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Photo credit: Alan M. Wilson

Biologging body temperature to quantify internal physiological state within the movement ecology paradigm

Robyn Hetem

University of the Witwatersrand, South Africa

University of Canterbury, New Zealand


Photo credit: W. Maartin Strauss

Movement paths depend on an individual’s internal or physiological state (why move?). Recent advances in biologging technology allow for incorporation of physiological variables, such as heart rate and accelerometery, into studies of movement ecology. Biologging of body temperature may provide additional insights. Body temperature not only provides a measure of thermal stress, but also an index of animal well-being through quantification of nutrition, hydration and disease state. When food quality and quantity are limited, endotherms struggle to maintain a sufficiently high metabolism to sustain body temperature above ambient temperature, as a result minimum 24h body temperatures decline. When endotherms are exposed to hot and dry environments, they appear to prioritize conservation of body water reserves over the use of evaporative cooling (sweating or panting) to regulate of body temperature, such that maximum 24h body temperatures increase. Many pathogens induce a febrile response (sustained elevation of body temperature). Body temperature therefore allows quantification of an individual’s internal physiological state, which may in turn drive movement decisions. Decreased minimum 24h body temperatures may drive a herbivore to search for green foraging patches or a carnivore to seek successful hunting opportunities. Increased maximum 24h body temperature may force an individual to seek surface water, if available. Sickness behaviours that accompany fevers may alter an individual’s motivation to forage (anorexia) or move (lethargy). Integrating measures of body temperature with fine scale GPS locations may provide a mechanistic understanding of animal movement, crucial for developing realistic predictive models to improve conservation efforts in the Anthropocene.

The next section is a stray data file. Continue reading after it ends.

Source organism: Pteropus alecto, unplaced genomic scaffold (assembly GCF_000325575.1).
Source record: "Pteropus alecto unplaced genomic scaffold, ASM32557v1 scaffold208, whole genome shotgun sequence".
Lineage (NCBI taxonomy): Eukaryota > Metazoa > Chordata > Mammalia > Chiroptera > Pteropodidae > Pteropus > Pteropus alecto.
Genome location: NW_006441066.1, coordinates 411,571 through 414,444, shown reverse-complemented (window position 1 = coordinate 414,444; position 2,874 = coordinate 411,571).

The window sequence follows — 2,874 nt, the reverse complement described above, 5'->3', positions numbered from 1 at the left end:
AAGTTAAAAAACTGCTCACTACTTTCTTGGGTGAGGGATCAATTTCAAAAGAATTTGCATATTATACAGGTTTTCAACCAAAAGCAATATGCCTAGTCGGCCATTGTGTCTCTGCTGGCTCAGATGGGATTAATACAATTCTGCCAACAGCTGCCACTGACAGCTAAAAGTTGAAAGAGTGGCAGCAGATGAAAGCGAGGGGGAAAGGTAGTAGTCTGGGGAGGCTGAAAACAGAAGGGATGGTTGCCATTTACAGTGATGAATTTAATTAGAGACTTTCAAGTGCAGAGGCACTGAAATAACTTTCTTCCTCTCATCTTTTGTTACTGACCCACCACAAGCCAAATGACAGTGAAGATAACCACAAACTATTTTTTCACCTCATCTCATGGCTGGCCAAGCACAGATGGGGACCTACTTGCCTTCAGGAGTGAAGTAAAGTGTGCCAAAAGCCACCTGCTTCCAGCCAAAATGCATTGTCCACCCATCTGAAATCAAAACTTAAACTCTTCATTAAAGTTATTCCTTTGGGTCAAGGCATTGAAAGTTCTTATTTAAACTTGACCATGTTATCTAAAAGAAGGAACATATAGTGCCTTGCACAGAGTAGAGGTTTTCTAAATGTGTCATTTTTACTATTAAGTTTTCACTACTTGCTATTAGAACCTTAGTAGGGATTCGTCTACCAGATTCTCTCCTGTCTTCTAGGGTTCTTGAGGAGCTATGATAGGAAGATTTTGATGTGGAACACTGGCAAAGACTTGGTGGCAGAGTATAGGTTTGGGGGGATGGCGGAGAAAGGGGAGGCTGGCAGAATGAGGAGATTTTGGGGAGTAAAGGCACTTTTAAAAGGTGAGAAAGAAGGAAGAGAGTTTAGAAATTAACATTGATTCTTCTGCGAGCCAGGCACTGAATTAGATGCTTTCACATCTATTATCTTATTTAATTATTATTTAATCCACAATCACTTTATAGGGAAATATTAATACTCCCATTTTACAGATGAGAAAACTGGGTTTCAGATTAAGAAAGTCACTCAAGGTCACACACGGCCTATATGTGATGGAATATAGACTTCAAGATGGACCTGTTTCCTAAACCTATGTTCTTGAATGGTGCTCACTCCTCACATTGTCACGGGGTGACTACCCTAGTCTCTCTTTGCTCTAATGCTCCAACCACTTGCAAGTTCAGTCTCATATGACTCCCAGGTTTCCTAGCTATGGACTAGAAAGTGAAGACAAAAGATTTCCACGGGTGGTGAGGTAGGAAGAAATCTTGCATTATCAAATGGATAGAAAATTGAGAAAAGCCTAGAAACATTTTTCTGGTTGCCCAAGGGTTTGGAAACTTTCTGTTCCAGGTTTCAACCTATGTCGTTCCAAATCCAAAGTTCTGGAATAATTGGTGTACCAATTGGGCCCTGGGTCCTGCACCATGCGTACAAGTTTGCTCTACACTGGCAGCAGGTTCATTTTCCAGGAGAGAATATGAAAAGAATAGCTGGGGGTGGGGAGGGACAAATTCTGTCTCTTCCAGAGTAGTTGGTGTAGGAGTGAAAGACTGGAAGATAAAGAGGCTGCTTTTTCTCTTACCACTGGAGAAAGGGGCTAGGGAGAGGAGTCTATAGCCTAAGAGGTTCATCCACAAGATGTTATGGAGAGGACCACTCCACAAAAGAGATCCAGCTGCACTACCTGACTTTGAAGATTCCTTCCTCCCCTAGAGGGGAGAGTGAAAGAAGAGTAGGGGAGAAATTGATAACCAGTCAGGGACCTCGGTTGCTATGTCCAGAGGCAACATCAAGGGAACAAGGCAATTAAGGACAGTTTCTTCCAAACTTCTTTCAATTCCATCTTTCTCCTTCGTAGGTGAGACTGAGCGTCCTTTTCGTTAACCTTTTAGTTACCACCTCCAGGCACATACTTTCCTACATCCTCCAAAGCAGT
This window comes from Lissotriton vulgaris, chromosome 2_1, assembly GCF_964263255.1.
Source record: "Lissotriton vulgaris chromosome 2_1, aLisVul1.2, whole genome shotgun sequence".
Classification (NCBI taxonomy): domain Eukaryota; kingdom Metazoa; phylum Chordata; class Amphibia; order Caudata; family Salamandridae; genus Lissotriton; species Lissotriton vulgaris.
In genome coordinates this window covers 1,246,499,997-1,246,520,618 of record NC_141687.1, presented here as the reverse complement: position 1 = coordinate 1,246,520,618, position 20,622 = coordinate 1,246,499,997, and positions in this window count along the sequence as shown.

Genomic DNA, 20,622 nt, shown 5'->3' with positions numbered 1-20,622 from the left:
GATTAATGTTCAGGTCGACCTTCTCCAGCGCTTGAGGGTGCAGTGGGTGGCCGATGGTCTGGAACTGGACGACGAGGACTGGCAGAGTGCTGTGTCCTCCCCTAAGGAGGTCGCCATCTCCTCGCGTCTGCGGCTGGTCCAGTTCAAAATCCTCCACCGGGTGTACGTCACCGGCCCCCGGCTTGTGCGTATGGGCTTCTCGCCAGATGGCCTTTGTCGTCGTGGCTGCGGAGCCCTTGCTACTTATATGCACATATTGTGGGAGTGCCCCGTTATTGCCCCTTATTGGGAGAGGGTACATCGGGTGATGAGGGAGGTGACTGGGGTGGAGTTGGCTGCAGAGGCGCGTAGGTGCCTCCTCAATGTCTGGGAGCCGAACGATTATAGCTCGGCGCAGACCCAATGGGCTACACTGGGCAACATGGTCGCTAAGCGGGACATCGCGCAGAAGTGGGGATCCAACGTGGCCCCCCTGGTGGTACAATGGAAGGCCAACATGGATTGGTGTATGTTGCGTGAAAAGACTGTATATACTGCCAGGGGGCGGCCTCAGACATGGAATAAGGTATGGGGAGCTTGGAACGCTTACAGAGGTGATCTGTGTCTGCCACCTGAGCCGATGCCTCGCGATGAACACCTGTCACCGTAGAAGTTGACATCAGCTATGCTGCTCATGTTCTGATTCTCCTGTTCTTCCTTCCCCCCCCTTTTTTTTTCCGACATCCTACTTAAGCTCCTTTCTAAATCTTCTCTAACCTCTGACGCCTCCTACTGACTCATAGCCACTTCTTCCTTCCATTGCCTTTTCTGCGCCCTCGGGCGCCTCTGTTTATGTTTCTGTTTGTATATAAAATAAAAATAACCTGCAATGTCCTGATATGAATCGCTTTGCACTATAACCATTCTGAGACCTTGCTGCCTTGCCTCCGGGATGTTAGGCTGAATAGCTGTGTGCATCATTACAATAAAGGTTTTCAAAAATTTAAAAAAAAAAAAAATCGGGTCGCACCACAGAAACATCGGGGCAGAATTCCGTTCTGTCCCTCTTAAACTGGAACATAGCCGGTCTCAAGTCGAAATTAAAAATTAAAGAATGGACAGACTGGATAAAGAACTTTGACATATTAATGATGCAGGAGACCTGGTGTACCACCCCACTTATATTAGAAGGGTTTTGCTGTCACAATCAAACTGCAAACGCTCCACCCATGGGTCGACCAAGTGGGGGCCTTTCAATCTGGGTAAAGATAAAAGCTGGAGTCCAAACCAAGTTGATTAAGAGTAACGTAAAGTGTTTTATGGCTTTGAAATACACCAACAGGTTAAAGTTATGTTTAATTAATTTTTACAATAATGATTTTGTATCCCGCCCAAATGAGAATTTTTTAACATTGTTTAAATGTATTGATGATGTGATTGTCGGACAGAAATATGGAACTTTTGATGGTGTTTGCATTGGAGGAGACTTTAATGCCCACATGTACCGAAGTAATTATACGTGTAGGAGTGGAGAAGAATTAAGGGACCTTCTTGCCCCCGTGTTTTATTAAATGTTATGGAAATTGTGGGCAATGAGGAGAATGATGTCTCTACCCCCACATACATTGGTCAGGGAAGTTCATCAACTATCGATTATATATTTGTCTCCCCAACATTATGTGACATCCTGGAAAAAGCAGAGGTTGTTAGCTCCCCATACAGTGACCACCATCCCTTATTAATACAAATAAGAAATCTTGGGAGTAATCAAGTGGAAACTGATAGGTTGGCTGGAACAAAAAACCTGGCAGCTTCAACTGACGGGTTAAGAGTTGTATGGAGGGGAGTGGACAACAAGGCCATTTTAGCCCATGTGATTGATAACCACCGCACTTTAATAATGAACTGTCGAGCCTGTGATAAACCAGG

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Integrating Biomechanics, Energetics and Ecology in Locomotion

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